Standard Chartered Bank Vietnam just opened its new head office at Keangnam Hanoi Landmark Tower in Hanoi. On the occasion, the bank’s CEO Louis Taylor shared his thoughts with Vietnam Investment Review about the Vietnam economy’s current standing, future perspective and the bank’s commitment in doing business long-term in Vietnam.
What is your forecast on Vietnam economy in 2012?
Our forecast with GDP this year is around 5 per cent. We also reduce our forecast on inflation. The inflation on average of the year will be around 8 per cent. We saw September inflation numbers. A large part of it seems to be healthcare and education. The inflation is about 2.2 per cent up in the market, and 1.5 per cent-1.6 per cent for health and education, but both of those are controlled by the government. Meantime, the trade balance looks in a good shape and currency remains stable this year.
The Vietnamese government has made strenuous efforts in restructuring the economy through three pillars banking, public investment and state enterprises in the year to date. What has worked well and what has not yet?
The government has certainly managed the public and some strategic policies related to the three purposes. I think we should see more on the implementation plan and the application of responsibility and the timelines around all of those. There are a lot of items need to be done and it’s still very general and really details on how things will get done.
So we encourage the government to be bold on taking the reform that they say they want to see. And we are very happy to help them as much as we can.
What are objective and subjective reasons that make these efforts not work?
There are some difficult issues. Turning to the banking restructuring side, there are some confusion on the level of non-performing loans (NPLs). The government said to the National Assembly it was over 10 per cent, and even 16 per cent at some banks while the others have no capital left. So there is certainly a NPLs issue in the banking system. I think the first step on any restructuring is recognising and extending that and the solution can follow.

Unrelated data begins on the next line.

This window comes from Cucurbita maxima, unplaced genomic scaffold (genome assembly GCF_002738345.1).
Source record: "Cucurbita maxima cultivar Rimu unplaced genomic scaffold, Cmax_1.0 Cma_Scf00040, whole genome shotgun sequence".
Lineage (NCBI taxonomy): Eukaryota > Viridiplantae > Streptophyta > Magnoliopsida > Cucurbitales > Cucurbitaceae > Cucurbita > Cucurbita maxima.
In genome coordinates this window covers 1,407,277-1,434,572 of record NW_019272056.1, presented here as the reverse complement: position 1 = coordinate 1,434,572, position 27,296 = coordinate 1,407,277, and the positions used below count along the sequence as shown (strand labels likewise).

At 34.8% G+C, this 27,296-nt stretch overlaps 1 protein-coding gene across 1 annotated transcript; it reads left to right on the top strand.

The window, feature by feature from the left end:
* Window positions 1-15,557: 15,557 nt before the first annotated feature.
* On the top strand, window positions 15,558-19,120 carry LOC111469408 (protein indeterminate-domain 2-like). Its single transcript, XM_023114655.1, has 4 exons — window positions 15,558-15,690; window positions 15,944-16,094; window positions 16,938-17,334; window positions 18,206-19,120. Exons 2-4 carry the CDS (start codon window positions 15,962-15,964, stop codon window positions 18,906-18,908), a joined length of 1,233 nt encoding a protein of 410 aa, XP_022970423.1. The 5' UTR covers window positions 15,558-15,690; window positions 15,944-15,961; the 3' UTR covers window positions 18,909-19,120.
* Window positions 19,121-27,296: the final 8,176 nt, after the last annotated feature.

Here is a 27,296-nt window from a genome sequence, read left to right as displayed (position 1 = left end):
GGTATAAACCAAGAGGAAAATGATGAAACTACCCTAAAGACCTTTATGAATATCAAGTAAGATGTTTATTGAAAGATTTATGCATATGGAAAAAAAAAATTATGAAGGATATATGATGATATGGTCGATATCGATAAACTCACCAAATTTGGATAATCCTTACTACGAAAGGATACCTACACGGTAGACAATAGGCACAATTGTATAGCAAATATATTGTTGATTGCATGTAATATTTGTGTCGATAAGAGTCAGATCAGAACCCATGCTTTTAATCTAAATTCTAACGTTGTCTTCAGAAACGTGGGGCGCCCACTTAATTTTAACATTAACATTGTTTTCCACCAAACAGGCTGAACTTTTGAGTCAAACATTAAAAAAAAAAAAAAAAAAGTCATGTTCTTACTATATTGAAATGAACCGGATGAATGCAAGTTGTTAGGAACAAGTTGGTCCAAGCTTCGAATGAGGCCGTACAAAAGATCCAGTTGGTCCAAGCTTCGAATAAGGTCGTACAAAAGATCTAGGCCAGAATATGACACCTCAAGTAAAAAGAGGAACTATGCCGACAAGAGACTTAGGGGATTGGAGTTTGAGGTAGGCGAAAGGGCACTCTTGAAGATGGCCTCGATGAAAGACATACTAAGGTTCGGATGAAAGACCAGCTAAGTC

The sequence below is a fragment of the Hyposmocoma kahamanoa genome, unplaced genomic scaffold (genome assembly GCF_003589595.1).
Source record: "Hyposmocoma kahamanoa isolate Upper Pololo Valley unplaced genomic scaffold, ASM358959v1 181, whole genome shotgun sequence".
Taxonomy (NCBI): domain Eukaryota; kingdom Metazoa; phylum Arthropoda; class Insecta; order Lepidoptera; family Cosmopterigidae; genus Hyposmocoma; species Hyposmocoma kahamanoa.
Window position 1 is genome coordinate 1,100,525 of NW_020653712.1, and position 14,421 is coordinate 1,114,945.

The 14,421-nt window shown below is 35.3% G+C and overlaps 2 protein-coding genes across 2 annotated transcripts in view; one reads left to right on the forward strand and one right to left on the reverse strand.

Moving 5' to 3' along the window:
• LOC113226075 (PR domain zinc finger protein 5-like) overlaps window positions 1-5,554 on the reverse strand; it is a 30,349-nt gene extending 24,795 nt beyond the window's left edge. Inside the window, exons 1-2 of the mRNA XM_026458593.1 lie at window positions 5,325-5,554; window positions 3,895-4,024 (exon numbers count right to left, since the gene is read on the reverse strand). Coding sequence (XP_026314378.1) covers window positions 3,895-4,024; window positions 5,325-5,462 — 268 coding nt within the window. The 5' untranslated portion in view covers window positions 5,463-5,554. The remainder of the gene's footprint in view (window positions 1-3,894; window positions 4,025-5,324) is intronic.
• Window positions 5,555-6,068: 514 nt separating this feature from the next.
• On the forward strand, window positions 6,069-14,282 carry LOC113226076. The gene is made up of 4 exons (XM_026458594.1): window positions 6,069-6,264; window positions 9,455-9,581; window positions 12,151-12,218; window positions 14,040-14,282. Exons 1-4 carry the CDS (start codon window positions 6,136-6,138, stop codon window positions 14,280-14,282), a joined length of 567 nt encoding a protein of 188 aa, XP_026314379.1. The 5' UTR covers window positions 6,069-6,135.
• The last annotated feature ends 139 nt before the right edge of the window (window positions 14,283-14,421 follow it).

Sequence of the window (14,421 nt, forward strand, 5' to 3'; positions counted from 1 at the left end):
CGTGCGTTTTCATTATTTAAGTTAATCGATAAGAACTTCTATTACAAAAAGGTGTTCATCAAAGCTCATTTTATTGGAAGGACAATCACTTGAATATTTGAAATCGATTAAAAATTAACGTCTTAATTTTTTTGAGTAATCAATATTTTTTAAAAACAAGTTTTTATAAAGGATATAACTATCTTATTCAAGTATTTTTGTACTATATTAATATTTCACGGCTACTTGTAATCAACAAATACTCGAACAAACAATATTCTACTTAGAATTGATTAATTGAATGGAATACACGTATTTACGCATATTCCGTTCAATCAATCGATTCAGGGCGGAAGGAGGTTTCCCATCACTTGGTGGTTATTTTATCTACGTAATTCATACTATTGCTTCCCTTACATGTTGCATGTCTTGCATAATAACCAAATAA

Do you think the State Bank of Vietnam (SBV) will cut one more per cent in interest rate?
I think that SBV has been very good at settling interest rates commensurate with the environment at the time. They lowered interest rate with 500bps. It is fair to say that during the time they don’t let the inflation falling by more than 5 per cent. So arguably, the real interest rate is higher than they were. Does it create room to lower interest rates further? I think that it is the judgment SBV has to take. But what we saw in September inflation numbers may give a pause of thought.
And also what you have seen with the food prices, with prospective of food prices to the end of the year, they may want to hold off from lowering the interest rates again because with bad half year from US and elsewhere, it looks like the food prices may rise to the end of the year.
One of the main causes for foreign investors to not expand business in Vietnam is the instability. What will you recommend to investors?
I think with any developing market, you will see some up and down as well. But the important thing is the trend up or down. The trend of Vietnam economy is up. This is the progress of the economy. There is a necessary to underline the structuring reform which the government effort has recognised. GDP growth may be lower than everybody would like for this year, next year and maybe the year after but it doesn’t mean that there are few good business opportunities.
A lot of the depression is on GDP. It’s potentially the result of bad lending in the past that you are seeing on NPLs. That’s why dealing with NPLs is so important and represent the capability to provide growth capital to businesses. So for foreign investors who are looking at Vietnam, there are some issues but they should take comfort in the long term potential of the country and the ability of the Vietnamese government and SBV to control inflation and to maintain the currency stability.
Do you think 2013 will be better than 2012?
It’s difficult to see ahead of those things. That’s a part of problem. We have to do day after day. We have a strategy which is for a long term but we have to recognise to getting to the strategic point in the future.
Can you tell us about the result of your bank until Q3?
It was a very good year of Standard Chartered Bank Vietnam and Standard Chartered globally with 10 consecutive success years of record result. And here in Vietnam, we also have a record result. However, the second half of the year is a challenge time but we have a very good year 2012.
How about Standard Chartered’s strategy in Vietnam?
Our strategy is unchanged. We set our strategy to be good for all weathers. We still want to broaden our local base including local corporate SME, retail customers, as well as foreign invested and state-financial enterprises selectively. Our range of products continues to expand.
We continue to have a good product range for corporations and retail, customers as well. There is a plenty of growth with small banks in the market. We have a strong balance sheet, lots of capital, no NPLs. We see opportunities.
Vietnam Investment Review